History of Barceloneta Quarter
It was a dark Christmas morning, and it was beginning to rain, but I still continued my acquaintance with Barceloneta, which I had begun the previous evening.
The region of Barceloneta occupies a Peninsula near the port-originally the island of mines, stretching along the coast, which eventually connected with the land thanks to the sea sediments accumulated along the dam surrounding the port. At the beginning of the 18th century, scattered fishermen's houses and artisanal workshops for making tackle began to appear here.
The beginning of regular development occurs in the fifties of the 18th century. The area was intended for the settlement of residents of the neighboring quarter of Ribera, whose homes were demolished during the construction of Barcelona's Citadel of Philip V. The first plan of the new area was developed in 1719, the author was a Dutch military engineer in the service of Spain, the Marquis prosper Verboom (Jorge Próspero de Verboom), who supervised the construction of the Citadel. However, construction began only in 1753, under the direction and design of the military engineer Juan Martin Cremeno.
In place of fishermen's huts, strictly planned streets were laid out, which were built up with small 2-storey single-family houses (the families were large), the height of the buildings was equal to the width of the streets. This decision was dictated by the need to shoot the area from the Citadel towards the sea. To date, only a few of these buildings have been preserved.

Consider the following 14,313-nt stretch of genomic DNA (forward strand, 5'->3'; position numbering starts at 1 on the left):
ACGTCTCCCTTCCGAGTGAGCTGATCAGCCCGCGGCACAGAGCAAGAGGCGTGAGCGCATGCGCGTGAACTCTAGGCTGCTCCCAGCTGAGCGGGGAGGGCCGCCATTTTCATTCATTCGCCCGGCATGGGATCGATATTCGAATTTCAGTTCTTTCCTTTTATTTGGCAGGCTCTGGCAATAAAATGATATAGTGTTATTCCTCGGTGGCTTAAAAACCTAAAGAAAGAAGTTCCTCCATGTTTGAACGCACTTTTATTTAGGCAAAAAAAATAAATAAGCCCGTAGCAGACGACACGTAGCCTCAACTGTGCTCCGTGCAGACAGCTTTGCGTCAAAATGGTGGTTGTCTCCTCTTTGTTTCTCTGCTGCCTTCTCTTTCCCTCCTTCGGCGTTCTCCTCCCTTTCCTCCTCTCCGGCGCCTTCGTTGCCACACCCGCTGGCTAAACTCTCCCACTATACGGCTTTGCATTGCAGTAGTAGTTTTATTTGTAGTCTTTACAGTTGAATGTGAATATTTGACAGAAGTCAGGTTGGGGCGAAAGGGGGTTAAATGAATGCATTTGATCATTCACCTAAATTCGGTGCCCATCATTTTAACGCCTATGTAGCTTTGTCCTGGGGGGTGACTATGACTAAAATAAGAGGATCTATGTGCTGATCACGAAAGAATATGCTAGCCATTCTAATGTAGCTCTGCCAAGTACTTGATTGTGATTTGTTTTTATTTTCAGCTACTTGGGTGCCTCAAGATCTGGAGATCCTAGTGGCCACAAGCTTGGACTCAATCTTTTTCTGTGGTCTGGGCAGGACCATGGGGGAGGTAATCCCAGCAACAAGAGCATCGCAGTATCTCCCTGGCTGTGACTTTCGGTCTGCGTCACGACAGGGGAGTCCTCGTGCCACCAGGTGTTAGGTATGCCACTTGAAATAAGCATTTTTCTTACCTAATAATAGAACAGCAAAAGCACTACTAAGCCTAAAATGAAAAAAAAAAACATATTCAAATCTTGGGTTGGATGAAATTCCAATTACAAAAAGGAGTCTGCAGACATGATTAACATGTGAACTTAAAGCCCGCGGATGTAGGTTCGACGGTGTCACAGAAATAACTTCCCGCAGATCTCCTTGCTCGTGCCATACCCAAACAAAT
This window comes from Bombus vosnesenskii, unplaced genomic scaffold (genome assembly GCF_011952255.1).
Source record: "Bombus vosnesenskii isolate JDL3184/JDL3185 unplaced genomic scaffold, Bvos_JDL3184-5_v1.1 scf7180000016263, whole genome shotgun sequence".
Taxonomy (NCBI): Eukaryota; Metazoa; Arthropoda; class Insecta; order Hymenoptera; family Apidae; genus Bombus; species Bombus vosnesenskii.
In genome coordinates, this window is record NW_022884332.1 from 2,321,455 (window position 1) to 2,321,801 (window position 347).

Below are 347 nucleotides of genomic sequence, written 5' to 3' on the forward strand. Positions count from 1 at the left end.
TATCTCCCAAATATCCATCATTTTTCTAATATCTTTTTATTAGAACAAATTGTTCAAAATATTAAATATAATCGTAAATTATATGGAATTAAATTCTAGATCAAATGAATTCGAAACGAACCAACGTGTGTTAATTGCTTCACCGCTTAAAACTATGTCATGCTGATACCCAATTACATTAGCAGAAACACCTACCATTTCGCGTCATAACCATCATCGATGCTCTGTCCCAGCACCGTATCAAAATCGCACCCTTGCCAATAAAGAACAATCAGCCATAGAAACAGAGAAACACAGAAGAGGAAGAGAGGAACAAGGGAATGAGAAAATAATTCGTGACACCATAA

House designs did not provide for courtyards, so the streets became a place of leisure for residents - here it was customary to arrange dances right in the streets, play cards and simply communicate by taking chairs out of the houses. These traditions are still alive in Barceloneta today.
In Barceloneta lived mainly people of Maritime professions - fishermen, workers of the port and ship repair shops. At the same time, along the beaches began to appear taverns offering seafood dishes.
The quarter was separated from the rest of the city from the West by the port, and from the North by the walls of the Citadel, as a result, it had its own special way of life and traditions - the people lived here poorly, but very United. The difficulties of everyday life did not interfere with the enjoyment of life, mass celebrations were often organized in the area-holidays peculiar only to Barceloneta.
In the 19th century, there were factories bringing marine and port equipment and tooling, workshops for repairing marine engines. At the same time, the height limit on buildings was lifted and the area began to grow up, which increased the population density, and over time Barceloneta became the most densely populated place in the city, while the quality of housing was extremely low, so the poorest segments of the population settled here.
In 1986-1992, during the preparation for the Olympic games, industrial enterprises were moved out of the city limits. On the territory of one of them, a former metallurgical plant, the Juan Salvat Papassate Institute is located.
In the 70 years of the 20th century, the city authorities began to improve housing conditions, some of the residents were resettled in new homes in other areas, and the quarter from poor-fishing-port began to turn into a home for people of creative professions. Now about 22 thousand people live in the quarter.
For the Olympics, beach eateries and boathouses were demolished on the shore, and along the shore, a landscaped promenade stretched, new restaurants opened. Since then, Barceloneta has become an attractive destination for both tourists and locals who spend their leisure hours here.